Homelands and indigenous identities in a multiracial era

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Although multiple race responses are now allowed on federal censuses and surveys, most interracially married single-race parents report a single race for their children. It is well-established that the social context of these racial identification decisions affects their outcome. This research focuses instead on the physical context. It is argued that homelands - physical places with cultural meaning - are an important component of the intergenerational transfer of a single-race identity in indigenous mixed-race families. To test potential explanations for the relationship between homelands and indigenous identities, this research focuses on families in which an interracially-married American Indian lives with a spouse and child and was included in the Census 2000 5% Public Use Microdata Sample. Logistic regression reveals a strong effect of living in an American Indian homeland on the child's chances of being reported as single-race American Indian. This effect remains even after accounting for strong ties to American Indians and other groups, family and area poverty levels, geographic isolation, and the racial composition of the area. The intergenerational transmission of strong identities continues in this multiracial era (as it has for centuries) in the context of culturally meaningful physical places.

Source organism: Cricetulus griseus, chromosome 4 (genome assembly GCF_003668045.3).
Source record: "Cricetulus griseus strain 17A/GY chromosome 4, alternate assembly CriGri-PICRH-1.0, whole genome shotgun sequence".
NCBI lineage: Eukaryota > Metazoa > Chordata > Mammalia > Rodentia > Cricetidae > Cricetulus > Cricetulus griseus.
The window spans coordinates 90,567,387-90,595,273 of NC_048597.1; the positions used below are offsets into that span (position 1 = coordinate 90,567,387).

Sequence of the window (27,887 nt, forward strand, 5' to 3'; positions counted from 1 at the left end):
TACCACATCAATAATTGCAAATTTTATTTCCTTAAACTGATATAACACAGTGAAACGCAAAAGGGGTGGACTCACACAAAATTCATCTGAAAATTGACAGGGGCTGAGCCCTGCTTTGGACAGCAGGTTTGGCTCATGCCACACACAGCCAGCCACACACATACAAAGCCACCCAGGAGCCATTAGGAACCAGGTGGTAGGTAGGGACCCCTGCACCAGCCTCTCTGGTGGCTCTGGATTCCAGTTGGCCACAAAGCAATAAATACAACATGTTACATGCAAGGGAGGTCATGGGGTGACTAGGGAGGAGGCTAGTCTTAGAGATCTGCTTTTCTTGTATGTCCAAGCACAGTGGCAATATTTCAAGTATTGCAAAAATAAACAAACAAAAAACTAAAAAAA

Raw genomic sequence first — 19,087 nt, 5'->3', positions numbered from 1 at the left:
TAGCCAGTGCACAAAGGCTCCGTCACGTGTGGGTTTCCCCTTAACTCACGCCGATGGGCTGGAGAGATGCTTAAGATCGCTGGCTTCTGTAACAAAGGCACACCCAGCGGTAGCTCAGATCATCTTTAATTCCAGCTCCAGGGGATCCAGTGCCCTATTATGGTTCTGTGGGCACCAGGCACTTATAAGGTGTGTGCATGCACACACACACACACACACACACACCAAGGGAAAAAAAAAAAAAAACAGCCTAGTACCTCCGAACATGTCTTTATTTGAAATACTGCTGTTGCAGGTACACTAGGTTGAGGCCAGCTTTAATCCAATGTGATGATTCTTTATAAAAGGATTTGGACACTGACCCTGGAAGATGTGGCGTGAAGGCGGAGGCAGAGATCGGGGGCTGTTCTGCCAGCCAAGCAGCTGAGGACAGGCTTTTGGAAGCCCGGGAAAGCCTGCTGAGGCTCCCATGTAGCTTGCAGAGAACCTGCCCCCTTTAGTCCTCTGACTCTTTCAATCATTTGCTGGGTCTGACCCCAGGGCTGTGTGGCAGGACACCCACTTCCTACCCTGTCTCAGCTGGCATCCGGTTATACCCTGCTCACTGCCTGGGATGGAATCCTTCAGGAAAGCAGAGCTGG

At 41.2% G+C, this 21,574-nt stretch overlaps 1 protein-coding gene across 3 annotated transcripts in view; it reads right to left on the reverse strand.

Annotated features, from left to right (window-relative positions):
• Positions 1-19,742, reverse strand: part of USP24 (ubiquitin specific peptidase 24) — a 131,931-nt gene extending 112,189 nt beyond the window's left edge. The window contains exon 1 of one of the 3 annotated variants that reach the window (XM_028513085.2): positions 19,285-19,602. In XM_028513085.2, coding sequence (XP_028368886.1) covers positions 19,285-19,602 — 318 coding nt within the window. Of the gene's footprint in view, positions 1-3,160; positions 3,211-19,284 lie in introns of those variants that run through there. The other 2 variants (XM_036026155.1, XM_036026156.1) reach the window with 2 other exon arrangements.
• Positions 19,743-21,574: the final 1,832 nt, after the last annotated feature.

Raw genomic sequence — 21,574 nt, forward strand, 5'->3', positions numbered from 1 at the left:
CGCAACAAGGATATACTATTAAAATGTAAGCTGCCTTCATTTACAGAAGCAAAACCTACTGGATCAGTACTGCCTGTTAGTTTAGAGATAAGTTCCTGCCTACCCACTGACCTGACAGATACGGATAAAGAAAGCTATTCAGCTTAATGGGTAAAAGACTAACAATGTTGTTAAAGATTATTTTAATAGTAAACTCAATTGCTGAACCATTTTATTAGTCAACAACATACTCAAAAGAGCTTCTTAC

Original languageEnglish (US)
Pages (from-to)596-609
Number of pages14
JournalSocial Science Research
Issue number4
StatePublished - Jul 1 2010


  • American Indians
  • Census
  • Homeland
  • Indigenous peoples
  • Place
  • Racial identity


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